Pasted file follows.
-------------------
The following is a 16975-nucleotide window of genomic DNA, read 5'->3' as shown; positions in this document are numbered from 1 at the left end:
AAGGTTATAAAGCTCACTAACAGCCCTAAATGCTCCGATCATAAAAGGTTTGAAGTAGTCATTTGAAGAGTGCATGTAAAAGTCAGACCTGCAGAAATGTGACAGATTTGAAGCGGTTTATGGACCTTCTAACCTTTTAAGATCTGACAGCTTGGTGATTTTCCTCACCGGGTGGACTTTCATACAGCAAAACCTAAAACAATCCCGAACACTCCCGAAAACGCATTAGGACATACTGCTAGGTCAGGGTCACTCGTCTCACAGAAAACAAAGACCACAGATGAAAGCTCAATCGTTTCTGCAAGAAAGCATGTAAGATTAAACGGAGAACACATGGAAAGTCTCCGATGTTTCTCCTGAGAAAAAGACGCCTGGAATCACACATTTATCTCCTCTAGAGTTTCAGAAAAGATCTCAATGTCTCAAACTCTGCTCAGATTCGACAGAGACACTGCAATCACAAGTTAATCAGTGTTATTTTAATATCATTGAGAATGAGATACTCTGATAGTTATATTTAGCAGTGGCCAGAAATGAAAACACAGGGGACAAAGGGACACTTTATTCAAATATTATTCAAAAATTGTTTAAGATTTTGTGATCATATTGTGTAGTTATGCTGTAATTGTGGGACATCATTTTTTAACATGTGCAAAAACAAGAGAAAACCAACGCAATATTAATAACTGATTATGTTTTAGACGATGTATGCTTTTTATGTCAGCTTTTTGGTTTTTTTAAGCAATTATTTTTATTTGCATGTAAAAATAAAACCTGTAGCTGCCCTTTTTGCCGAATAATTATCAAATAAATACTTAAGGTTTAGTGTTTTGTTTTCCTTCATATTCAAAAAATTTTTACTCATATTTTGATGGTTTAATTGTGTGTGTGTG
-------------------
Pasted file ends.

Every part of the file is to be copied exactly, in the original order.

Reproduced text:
The following is a 16975-nucleotide window of genomic DNA, read 5'->3' as shown; positions in this document are numbered from 1 at the left end:
AAGGTTATAAAGCTCACTAACAGCCCTAAATGCTCCGATCATAAAAGGTTTGAAGTAGTCATTTGAAGAGTGCATGTAAAAGTCAGACCTGCAGAAATGTGACAGATTTGAAGCGGTTTATGGACCTTCTAACCTTTTAAGATCTGACAGCTTGGTGATTTTCCTCACCGGGTGGACTTTCATACAGCAAAACCTAAAACAATCCCGAACACTCCCGAAAACGCATTAGGACATACTGCTAGGTCAGGGTCACTCGTCTCACAGAAAACAAAGACCACAGATGAAAGCTCAATCGTTTCTGCAAGAAAGCATGTAAGATTAAACGGAGAACACATGGAAAGTCTCCGATGTTTCTCCTGAGAAAAAGACGCCTGGAATCACACATTTATCTCCTCTAGAGTTTCAGAAAAGATCTCAATGTCTCAAACTCTGCTCAGATTCGACAGAGACACTGCAATCACAAGTTAATCAGTGTTATTTTAATATCATTGAGAATGAGATACTCTGATAGTTATATTTAGCAGTGGCCAGAAATGAAAACACAGGGGACAAAGGGACACTTTATTCAAATATTATTCAAAAATTGTTTAAGATTTTGTGATCATATTGTGTAGTTATGCTGTAATTGTGGGACATCATTTTTTAACATGTGCAAAAACAAGAGAAAACCAACGCAATATTAATAACTGATTATGTTTTAGACGATGTATGCTTTTTATGTCAGCTTTTTGGTTTTTTTAAGCAATTATTTTTATTTGCATGTAAAAATAAAACCTGTAGCTGCCCTTTTTGCCGAATAATTATCAAATAAATACTTAAGGTTTAGTGTTTTGTTTTCCTTCATATTCAAAAAATTTTTACTCATATTTTGATGGTTTAATTGTGTGTGTGTG